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Jacob's victory—and mine

- Lessons from the Pastor

At one point, awhile ago, I became so angry with a family member that I did a hurtful thing, purely out of spite. Then, recently, I was tempted to repeat the action. I even told someone that I was contemplating doing this mean thing again.

Right afterward, I was alone as I walked around the room pondering the choice I had. A deep sense of peace suddenly swept over me, and I realized what a blessing it was to be able to make a conscious decision about what to do. This was followed immediately by the realization that I had no desire to do any mean thing. I went back to the person and told the individual that I wasn’t going to do anything, adding: “I don’t have an angry bone in my body.” It was a thrilling moment. To know this about myself brought me inexpressible comfort and joy.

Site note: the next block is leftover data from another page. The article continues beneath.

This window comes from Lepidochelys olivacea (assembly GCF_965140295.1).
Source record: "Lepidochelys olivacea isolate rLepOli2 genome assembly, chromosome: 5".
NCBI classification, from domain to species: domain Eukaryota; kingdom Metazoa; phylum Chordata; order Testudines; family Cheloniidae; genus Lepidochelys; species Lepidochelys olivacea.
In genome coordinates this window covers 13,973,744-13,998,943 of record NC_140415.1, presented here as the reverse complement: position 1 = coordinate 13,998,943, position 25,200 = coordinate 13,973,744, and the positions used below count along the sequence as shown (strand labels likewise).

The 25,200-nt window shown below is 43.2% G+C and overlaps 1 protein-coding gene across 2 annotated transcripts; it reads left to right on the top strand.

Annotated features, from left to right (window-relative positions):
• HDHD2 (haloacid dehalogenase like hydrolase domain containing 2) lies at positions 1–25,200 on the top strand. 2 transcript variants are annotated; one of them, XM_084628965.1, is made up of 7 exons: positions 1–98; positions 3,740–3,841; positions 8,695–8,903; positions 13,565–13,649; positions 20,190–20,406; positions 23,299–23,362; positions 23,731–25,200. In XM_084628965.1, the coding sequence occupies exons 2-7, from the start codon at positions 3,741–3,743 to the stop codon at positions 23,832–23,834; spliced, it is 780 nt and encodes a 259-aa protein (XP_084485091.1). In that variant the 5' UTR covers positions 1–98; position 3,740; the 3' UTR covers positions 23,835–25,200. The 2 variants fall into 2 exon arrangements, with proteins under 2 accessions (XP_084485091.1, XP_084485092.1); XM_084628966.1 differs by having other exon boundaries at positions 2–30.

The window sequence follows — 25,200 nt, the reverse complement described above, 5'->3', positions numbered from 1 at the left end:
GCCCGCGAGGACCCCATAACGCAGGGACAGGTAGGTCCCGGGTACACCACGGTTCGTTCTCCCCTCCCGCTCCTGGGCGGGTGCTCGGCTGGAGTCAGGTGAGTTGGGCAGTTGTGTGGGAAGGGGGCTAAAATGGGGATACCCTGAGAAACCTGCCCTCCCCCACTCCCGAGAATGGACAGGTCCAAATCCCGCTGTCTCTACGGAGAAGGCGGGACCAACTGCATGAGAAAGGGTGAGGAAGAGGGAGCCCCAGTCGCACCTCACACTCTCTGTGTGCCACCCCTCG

It’s interesting that I came to the right conclusion about myself when I was alone—just like Jacob, when he wrestled with the angel (see Genesis 32:24–32). Because he had sent away his wives, children, servants, and animals to protect them from possible harm, Jacob was emotionally free to do what he did next, which was to struggle with error.

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